I would assume better low speed operations is the result of using more speed steps? Are you running 28 or 128? Was your MTS on 14?

Greg
Mts was on 14 , but I'm still on that with the new system as well. Noticeably better. When I get round to it I'll try them on 28
 

Michael

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26 Jan 2010
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Not sure how commercial manufacturers do it, if at all, but when I started doing my own remote control units I found that a linear PCM scale of 1 to 18 (chosen to represent approximately 1 to 18 mph for my steam loco requirements) wasn't much use, the loco wouldn't move until say 8 which effectively wasted 7 steps.

I change the software such that the 1-18 steps from the controller was mathmatically corrected to the usable 8 - 18 steps of the loco such that the 1st step caused some movement (one line of code for Arduino or ESP8266). A much better speed control experience in my opinion.
 

idlemarvel

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Not sure how commercial manufacturers do it, if at all, but when I started doing my own remote control units I found that a linear PCM scale of 1 to 18 (chosen to represent approximately 1 to 18 mph for my steam loco requirements) wasn't much use, the loco wouldn't move until say 8 which effectively wasted 7 steps.

I change the software such that the 1-18 steps from the controller was mathmatically corrected to the usable 8 - 18 steps of the loco such that the 1st step caused some movement (one line of code for Arduino or ESP8266). A much better speed control experience in my opinion.
In DCC terms you are describing the "starting voltage" which is the voltage ascribed to speed step 1, so that the loco will actually move however slowly at the first notch. This is a standard feature of all decoders. From there you can use linear scales as you have, or describe your own speed curve in 28 steps.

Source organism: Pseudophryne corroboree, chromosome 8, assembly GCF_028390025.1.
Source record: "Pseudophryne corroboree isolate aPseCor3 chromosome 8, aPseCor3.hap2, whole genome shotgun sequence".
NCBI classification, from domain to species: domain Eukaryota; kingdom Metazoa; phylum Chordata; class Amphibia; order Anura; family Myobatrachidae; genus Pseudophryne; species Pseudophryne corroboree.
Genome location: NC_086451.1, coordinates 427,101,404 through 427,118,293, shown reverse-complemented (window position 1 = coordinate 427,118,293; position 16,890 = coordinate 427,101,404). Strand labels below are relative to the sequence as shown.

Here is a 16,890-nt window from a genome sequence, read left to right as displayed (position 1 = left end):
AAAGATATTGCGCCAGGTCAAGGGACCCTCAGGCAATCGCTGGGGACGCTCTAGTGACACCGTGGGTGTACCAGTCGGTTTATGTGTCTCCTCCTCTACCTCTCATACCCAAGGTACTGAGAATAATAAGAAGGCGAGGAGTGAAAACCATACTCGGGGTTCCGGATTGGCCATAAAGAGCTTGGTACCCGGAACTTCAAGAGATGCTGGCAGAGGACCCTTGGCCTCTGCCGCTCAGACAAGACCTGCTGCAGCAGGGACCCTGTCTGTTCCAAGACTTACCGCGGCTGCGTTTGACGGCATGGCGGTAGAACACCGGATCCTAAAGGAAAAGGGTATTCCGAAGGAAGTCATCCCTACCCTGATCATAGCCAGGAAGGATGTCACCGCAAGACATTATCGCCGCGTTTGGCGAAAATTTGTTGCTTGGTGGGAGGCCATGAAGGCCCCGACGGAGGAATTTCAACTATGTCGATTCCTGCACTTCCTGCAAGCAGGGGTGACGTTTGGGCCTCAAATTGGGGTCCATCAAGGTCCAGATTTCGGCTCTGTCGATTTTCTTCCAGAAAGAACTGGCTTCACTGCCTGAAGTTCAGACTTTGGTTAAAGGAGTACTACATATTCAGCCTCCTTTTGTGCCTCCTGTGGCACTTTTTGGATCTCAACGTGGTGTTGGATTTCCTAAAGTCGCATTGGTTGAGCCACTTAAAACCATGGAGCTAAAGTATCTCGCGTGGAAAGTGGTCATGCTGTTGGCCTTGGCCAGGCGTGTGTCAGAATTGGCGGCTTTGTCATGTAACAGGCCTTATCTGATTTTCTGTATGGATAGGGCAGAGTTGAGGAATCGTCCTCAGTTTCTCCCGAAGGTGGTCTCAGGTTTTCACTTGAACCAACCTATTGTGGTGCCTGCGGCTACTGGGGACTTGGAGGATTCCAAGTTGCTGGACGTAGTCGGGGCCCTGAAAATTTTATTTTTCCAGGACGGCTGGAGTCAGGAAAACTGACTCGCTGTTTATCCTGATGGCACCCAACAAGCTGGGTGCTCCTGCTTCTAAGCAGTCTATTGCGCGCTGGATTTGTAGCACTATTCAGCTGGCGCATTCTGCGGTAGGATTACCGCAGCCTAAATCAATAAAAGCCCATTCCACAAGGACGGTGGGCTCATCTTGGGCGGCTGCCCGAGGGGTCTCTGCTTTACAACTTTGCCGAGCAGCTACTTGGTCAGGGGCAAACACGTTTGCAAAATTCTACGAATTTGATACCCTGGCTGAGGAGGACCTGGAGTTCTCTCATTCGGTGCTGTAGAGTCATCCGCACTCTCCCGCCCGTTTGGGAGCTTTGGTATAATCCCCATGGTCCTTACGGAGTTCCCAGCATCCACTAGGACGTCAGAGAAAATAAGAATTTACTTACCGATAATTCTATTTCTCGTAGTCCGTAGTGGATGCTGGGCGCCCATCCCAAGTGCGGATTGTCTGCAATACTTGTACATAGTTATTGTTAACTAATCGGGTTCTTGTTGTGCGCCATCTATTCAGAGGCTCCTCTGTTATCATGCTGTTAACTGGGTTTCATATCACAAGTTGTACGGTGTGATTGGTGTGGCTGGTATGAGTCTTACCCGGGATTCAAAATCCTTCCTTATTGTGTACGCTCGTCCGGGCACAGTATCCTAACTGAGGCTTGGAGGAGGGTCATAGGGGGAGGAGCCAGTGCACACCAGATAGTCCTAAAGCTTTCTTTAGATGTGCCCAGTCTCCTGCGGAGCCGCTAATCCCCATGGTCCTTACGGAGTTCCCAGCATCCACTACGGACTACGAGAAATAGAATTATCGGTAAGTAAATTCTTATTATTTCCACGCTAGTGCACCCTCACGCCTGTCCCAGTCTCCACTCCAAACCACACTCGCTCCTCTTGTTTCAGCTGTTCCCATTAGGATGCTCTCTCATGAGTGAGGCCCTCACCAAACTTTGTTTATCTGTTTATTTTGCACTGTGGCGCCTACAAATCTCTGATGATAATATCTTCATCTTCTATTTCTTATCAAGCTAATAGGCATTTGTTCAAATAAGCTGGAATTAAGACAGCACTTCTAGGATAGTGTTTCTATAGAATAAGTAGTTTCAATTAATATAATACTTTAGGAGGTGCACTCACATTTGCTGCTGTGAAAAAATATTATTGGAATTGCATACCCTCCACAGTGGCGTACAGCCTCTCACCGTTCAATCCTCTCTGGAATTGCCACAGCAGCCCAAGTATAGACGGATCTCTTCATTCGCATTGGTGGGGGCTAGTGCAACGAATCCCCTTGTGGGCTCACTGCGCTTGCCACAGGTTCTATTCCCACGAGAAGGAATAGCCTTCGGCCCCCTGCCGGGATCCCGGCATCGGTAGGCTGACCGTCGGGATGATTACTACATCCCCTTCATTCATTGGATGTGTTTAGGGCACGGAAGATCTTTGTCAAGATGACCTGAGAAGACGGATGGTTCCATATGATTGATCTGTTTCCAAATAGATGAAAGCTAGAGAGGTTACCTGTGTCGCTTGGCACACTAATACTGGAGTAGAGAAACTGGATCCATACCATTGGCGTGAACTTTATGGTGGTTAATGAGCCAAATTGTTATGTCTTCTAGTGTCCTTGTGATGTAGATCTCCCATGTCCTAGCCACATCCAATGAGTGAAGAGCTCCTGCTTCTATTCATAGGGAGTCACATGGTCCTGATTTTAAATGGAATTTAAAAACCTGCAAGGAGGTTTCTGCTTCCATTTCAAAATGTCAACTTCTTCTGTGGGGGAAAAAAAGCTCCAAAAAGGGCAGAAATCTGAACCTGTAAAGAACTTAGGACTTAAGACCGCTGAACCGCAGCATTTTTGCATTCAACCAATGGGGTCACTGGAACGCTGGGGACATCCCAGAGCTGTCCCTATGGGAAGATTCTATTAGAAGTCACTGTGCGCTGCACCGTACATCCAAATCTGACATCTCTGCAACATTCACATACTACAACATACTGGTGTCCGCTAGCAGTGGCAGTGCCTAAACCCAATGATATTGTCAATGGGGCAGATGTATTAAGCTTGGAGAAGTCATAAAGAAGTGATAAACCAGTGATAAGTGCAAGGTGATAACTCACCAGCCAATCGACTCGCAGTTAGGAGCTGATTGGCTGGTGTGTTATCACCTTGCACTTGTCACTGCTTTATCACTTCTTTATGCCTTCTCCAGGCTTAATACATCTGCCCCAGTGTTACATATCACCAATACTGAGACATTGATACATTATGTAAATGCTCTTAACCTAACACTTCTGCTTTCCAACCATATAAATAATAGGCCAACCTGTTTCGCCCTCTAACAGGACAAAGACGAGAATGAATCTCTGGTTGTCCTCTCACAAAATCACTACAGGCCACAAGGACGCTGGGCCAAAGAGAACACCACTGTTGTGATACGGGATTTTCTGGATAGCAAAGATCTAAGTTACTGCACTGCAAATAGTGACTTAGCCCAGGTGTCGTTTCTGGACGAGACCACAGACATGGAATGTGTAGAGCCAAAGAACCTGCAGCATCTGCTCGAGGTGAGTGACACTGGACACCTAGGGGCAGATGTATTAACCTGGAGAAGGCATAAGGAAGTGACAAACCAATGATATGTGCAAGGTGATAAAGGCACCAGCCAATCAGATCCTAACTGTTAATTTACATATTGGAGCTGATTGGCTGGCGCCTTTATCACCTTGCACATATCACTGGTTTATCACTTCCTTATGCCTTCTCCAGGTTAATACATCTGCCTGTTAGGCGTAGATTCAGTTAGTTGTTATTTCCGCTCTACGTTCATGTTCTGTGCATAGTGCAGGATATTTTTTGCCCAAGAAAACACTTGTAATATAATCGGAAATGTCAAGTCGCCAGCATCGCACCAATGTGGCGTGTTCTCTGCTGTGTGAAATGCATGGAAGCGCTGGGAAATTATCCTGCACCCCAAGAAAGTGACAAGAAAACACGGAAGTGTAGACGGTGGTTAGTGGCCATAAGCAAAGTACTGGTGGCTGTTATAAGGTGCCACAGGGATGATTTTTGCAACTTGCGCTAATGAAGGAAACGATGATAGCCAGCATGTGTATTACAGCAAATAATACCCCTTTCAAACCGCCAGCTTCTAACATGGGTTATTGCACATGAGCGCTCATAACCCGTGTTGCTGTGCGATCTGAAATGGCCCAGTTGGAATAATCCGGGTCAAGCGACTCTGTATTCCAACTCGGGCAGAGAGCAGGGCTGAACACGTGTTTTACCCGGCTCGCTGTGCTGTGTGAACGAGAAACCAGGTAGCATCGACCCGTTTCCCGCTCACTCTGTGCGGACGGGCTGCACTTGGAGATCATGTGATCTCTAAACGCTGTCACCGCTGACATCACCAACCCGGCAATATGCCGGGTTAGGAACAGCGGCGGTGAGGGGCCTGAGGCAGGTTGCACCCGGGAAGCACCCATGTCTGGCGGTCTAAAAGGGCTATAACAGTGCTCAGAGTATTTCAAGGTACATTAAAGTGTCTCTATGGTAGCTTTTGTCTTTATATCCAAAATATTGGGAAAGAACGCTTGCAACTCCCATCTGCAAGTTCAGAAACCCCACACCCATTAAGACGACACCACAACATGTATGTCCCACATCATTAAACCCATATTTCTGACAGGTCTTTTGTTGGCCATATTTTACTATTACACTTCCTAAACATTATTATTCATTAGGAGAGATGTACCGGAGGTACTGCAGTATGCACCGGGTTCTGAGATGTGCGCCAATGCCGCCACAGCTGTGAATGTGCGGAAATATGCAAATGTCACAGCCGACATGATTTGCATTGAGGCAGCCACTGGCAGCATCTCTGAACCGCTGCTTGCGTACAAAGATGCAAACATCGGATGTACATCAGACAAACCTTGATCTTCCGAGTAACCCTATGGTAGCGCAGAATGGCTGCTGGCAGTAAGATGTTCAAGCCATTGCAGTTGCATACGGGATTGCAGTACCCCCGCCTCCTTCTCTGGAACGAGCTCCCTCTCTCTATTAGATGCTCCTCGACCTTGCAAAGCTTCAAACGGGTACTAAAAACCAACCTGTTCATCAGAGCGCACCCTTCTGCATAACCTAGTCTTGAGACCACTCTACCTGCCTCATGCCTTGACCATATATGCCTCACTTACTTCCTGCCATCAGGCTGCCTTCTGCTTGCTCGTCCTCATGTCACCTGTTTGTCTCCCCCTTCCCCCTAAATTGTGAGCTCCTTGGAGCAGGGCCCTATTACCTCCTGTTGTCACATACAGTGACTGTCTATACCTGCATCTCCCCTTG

Michael

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In DCC terms you are describing the "starting voltage" which is the voltage ascribed to speed step 1, so that the loco will actually move however slowly at the first notch. This is a standard feature of all decoders. From there you can use linear scales as you have, or describe your own speed curve in 28 steps.

Thanks for clarifying that.
 

Greg Elmassian

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2 controllers working at 14 speed steps should work identically, it's the decoder that takes the command and translates it into the "voltage". So it does not matter what controller is issuing the "go to speed step 6", the results will be the same.

So, there should be no difference between your 2 systems on the same decoder.

Any differences could be different voltage on the track, or some kind of built in momentum in the throttle, but on the face of it, something does not make sense.

Greg
 

laney

Model Rail
2 Feb 2010
134
0
Welsh Valleys, near Newport
but on the face of it, something does not make sense.

Greg
[/QUOTE]

I own up. I'm an idiot. New system default setting is 28 steps.
Played around with it a bit more today, setting up the loco 'library' and that gives the speed step options for which starts at the default of 28.